3 Games You Can Play at Home with a Pencil and Paper
There are many games that you can play at home with just a pencil and paper. Today, we'll tell you about three that you can enjoy with your family.
In this day and age, most children have a multitude of games and toys in their homes to help them pass the time. However, any parent knows how fast children lose interest in these objects. It’s hard to entertain little ones in any way that doesn’t involve new technologies. But we want to offer some fun and entertaining alternatives… and all you need is a pencil and paper!
With so many modern toys and digital devices to choose from, we’ve all but forgotten about the most elemental activities. And the truth is, with just a pencil and paper, children can have fun for hours. How? We’ll suggest three different games in this article that you and your family can enjoy right at home.
The activities you’ll discover below aren’t just the perfect antidote for boredom. They also help children develop several skills and abilities. Keep reading to discover more.
3 games you can play at home with a pencil and paper
1. The dot game
To get ready to play the dot game, you need to draw a grid of dots on a piece of paper. This will be your board game. You can also simply opt for a sheet of graph paper.
Once you’re ready, players (between 2 and 4) will take turns joining consecutive dogs by drawing a horizontal or vertical line. Diagonal lines aren’t allowed. Each player draws one line per turn.
Any time players manage to close a square, they should write their initials inside to indicate that it belongs to them. What’s more, they get to take another turn. Once all of the squares are closed, the game is over.
Then, you count how many squares each player closed, and whoever got the most is the winner. This game boosts attention, concentration, mental agility, and fine motor skills.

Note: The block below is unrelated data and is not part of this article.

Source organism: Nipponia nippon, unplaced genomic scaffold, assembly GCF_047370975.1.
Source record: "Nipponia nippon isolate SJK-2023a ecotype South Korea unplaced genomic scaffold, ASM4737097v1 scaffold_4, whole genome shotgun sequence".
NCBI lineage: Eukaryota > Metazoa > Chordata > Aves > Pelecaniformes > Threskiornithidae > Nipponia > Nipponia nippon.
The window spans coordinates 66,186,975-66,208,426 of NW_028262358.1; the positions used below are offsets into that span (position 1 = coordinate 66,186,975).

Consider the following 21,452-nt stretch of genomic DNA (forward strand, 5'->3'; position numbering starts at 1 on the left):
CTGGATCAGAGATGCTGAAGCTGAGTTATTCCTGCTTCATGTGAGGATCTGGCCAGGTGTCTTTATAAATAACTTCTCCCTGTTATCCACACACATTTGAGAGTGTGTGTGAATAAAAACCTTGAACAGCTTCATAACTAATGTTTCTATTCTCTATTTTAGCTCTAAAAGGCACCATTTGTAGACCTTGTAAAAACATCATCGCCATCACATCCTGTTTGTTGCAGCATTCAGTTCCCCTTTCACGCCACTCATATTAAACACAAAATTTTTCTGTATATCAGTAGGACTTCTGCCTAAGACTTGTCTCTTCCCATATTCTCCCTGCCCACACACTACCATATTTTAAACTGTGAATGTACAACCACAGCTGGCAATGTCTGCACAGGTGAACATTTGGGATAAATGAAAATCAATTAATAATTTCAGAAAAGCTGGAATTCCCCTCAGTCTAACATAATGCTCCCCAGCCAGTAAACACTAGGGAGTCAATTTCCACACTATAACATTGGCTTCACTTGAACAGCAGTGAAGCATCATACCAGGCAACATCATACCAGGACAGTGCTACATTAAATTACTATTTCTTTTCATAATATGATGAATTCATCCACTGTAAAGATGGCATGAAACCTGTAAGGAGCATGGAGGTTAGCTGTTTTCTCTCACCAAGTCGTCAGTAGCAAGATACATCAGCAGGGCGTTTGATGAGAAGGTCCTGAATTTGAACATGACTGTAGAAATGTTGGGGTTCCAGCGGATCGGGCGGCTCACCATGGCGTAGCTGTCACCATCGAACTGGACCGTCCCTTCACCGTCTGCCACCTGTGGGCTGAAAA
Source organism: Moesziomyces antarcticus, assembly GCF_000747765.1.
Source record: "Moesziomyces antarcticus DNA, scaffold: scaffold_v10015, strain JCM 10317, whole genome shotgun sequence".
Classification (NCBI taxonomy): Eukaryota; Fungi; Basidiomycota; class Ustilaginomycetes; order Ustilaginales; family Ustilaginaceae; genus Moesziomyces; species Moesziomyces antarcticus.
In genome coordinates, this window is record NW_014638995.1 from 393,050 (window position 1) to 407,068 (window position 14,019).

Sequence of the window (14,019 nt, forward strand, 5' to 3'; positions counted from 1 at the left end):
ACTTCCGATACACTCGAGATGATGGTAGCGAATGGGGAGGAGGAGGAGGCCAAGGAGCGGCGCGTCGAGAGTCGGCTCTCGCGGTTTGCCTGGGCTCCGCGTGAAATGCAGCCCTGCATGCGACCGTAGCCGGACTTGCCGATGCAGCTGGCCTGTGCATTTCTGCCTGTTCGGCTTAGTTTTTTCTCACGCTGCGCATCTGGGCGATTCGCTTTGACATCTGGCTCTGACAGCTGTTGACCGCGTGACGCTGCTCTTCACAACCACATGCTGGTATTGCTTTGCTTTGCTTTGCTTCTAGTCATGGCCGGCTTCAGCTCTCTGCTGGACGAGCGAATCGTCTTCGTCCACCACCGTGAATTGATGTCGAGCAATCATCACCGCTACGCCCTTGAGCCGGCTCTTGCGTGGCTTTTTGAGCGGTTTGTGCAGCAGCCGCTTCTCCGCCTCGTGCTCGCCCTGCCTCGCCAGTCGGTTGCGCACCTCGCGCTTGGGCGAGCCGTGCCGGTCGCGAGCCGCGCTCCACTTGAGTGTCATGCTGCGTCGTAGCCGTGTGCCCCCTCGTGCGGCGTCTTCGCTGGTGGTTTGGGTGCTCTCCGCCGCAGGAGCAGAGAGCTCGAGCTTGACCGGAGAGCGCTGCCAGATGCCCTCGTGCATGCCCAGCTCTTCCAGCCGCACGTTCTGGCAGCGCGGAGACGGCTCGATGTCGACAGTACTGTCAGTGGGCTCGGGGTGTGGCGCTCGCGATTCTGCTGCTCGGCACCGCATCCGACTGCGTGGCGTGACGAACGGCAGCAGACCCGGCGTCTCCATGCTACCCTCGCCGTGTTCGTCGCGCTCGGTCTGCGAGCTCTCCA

2. Stop, one of the best games to play with a pencil and paper
In this game, each player will have to create a horizontal table on a piece of paper with seven columns. Above the columns, players will write down the categories they’ve already agreed upon. For example, first names, countries, colors, animals, sports, movie titles, etc.
Then players will choose a letter from the alphabet at random. The objective of the game is to complete each category with a word that starts with the chosen letter.
The player who manages to complete all 7 categories should yell “stop.” At that point, all players need to set down their pencils and add up their points in the following way:
- 10 points for each correct response that no other player wrote down
- 5 points for each correct response that at least one other player repeated
- 0 points for incorrect answers or blank spaces
You can repeat the game as many times as you want, always using a different letter of the alphabet. Once you finish the game, whoever earned the most total points is the winner. This game allows participants to practice graphomotor skills, memory, attention, and mental agility.
This classic and simple game consists of guessing a word, phrase, or sentence based on the letters players suggest during each turn. But you need to be careful because the number of turns you have is limited!
To get started, one of the players needs to choose a secret word, phrase, or sentence for the rest of the players to guess. Then, he or she will make a row of dashes – one dash for each letter. In the case of phrases and sentences, the player should also leave a space between each word. The player also needs to draw a gallows, like the one you see above.
Then, the rest of the players need to take turns guessing different letters from the alphabet…
- If they guess a letter that’s in the word, phrase, or sentence, then the lead player will write the letter in the correct position(s).
- The lead player will sketch one piece of a stick figure in the gallows, starting with the head, each time the rest of the players guess a letter that’s incorrect.
One of the players needs to guess the word, phrase, or sentence before the stick figure is complete – with a head, body, arms, and legs. This game helps to develop writing, spelling, attention, fine motor, communication, and language skills.
Did you play any of these games when you were a kid? Why not try them out with your own children now? Grab a pencil and paper and get ready for some good old-fashioned fun!